By Nikesh Shukla
From the editor of The Good Immigrant, an adrenaline-fuelled, powerful YA thriller about
alienation, gentrification and community.
SHORTLISTED IN THE YOUNG ADULT CATEGORY FOR THE SPECSAVERS NATIONAL BOOK AWARDS 2018.
From the editor of The Good Immigrant, an adrenaline-fuelled, powerful YA novel about young people taking charge of their own destiny. A novel about standing up and being counted.
Aspiring MC Taran and her twin brother Hari never wanted to move to Firestone House. But when the rent was doubled overnight and Dad's chemo meant he couldn't work, they had to make this tower block their home. It's good now though; they feel part of something here.
When they start noticing boarded-up flats and glossy flyers for expensive apartments, they don't think much of it - until Hari is caught up in a tragedy, and they are forced to go on the run.
It's up to these teenagers to uncover the sinister truth behind what's going on in the block, before it blows their world apart.
Nikesh Shukla is the editor of British Book Award-shortlisted anthology The Good Immigrant, a collection of essays by British writers of colour about race and immigration in the UK. His debut novel, Coconut Limited, was shortlisted for the Costa First Novel Award. Nikesh has written for The Guardian, Observer, Independent, Esquire, Buzzfeed, Vice and BBC2, LitHub, Guernica and BBC Radio 4. Nikesh was one of Foreign Policy magazine's 100 Global Thinkers and The Bookseller's 100 most influential people in publishing in 2016 and in 2017. He is the co-founder of the literary journal, The Good Journal and The Good Literary Agency.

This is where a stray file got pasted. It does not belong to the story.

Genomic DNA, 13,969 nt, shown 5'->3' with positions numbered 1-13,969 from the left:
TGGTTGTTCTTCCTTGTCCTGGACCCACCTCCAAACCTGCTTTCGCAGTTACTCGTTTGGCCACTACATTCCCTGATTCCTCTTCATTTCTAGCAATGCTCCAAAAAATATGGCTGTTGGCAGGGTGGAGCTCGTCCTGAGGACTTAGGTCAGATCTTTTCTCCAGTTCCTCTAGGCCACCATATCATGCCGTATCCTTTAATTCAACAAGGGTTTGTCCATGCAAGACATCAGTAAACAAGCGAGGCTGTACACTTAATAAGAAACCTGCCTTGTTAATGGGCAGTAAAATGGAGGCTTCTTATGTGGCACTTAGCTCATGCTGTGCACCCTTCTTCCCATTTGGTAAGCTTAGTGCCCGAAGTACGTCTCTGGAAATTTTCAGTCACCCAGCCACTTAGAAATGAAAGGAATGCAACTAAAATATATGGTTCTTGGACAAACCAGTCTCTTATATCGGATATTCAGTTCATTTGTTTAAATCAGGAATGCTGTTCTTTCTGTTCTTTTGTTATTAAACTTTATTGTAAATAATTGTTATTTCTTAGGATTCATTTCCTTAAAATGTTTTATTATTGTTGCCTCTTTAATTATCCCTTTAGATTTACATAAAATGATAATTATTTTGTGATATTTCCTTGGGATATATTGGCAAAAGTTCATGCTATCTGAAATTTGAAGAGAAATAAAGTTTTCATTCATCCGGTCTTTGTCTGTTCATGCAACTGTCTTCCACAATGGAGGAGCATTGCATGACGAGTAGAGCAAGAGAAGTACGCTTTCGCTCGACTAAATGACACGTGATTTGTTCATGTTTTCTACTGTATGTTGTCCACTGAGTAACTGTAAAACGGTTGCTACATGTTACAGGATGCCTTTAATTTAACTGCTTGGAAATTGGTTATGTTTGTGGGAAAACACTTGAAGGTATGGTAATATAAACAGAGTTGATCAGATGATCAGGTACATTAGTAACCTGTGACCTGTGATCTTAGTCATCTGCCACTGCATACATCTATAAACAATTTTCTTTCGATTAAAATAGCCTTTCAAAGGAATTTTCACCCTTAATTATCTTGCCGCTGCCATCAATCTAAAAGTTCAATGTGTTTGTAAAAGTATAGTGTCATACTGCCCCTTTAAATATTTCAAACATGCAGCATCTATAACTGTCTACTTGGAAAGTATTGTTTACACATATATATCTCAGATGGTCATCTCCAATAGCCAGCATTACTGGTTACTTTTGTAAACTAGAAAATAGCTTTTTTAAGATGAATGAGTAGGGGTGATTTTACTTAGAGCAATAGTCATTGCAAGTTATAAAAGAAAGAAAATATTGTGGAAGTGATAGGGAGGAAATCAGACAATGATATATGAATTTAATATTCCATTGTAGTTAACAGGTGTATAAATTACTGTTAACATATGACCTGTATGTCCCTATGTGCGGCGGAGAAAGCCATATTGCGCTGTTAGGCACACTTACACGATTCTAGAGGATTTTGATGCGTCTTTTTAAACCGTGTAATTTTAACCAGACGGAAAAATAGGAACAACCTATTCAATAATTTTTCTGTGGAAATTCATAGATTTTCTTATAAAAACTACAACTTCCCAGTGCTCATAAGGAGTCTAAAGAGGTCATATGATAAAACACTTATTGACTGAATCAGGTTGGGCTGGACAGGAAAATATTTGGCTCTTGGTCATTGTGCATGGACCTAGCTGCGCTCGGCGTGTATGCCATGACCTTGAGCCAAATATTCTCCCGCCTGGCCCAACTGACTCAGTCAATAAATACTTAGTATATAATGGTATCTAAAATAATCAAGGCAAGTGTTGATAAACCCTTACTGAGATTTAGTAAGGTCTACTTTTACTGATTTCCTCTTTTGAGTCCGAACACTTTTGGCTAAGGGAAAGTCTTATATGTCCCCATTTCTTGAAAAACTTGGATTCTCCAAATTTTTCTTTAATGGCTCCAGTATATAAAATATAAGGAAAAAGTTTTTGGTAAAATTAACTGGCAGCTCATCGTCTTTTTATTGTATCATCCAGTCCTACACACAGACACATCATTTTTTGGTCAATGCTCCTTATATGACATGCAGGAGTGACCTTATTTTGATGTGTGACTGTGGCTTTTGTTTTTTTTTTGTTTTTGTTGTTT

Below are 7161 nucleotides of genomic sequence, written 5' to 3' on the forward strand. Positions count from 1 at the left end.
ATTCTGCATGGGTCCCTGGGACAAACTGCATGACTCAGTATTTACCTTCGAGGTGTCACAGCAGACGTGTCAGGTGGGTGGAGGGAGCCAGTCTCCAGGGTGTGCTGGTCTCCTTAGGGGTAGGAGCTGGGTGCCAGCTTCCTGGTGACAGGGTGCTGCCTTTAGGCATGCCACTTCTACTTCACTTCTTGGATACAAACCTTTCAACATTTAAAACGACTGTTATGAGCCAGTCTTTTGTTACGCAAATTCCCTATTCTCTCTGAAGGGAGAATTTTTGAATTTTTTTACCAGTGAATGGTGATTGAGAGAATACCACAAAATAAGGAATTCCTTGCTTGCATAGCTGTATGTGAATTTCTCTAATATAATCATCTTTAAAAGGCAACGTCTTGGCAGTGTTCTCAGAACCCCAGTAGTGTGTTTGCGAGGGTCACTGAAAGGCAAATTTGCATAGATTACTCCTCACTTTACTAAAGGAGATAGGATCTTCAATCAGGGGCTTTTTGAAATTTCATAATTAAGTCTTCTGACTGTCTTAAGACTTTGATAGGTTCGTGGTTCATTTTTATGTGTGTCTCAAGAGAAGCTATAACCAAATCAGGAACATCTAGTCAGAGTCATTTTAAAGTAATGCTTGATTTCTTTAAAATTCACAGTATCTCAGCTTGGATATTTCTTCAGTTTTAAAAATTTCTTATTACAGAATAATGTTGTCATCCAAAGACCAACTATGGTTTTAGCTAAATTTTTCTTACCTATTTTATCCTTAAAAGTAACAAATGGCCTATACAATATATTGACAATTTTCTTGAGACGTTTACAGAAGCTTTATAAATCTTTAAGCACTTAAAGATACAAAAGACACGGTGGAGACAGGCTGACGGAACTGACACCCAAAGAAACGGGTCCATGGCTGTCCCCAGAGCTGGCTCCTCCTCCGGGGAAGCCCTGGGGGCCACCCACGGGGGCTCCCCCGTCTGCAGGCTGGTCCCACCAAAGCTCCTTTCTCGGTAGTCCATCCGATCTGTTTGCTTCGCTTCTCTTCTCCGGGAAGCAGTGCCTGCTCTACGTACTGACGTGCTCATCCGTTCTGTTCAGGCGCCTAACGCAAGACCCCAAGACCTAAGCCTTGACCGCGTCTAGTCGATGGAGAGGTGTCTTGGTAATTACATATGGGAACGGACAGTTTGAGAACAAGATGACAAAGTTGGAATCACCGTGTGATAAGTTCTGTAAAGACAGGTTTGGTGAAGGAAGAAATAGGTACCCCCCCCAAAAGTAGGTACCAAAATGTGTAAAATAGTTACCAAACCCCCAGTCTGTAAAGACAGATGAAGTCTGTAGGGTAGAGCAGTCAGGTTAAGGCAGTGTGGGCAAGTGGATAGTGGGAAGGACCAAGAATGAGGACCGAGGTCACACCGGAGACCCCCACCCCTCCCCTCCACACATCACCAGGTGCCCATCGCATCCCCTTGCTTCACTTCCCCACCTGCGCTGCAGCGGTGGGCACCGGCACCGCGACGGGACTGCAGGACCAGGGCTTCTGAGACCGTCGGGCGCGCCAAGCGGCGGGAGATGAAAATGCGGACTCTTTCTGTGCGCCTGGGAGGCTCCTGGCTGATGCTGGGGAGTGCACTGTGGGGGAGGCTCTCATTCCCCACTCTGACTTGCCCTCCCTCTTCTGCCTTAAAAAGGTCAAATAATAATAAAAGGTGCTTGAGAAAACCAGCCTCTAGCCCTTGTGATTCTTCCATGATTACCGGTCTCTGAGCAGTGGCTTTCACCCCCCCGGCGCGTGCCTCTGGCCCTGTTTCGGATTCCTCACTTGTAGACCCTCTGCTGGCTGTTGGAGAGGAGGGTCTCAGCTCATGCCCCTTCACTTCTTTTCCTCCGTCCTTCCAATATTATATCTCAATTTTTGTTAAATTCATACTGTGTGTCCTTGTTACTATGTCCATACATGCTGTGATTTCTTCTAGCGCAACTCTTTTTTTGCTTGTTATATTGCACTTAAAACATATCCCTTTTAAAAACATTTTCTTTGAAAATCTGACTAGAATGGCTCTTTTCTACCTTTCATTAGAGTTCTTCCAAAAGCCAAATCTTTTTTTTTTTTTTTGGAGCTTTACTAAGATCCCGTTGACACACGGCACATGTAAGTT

- Other details
- Publication date:
14 Jun 2018
- Page count:
Hodder Children's Books
This novel is a teenage thriller, tense, absorbing and provocative. — Armadillo magazine
'Speaking up for what you believe in also drives Run, Riot the YA debut from Nikesh Shukla, editor of The Good Immigrant, a book of essays about race...Told from multiple viewpoints over the course of a single night, this electrifying thriller explores gentrification, corruption and community.'
— Fiona Noble, The Observer
This book is hugely important — Sammy's Shelf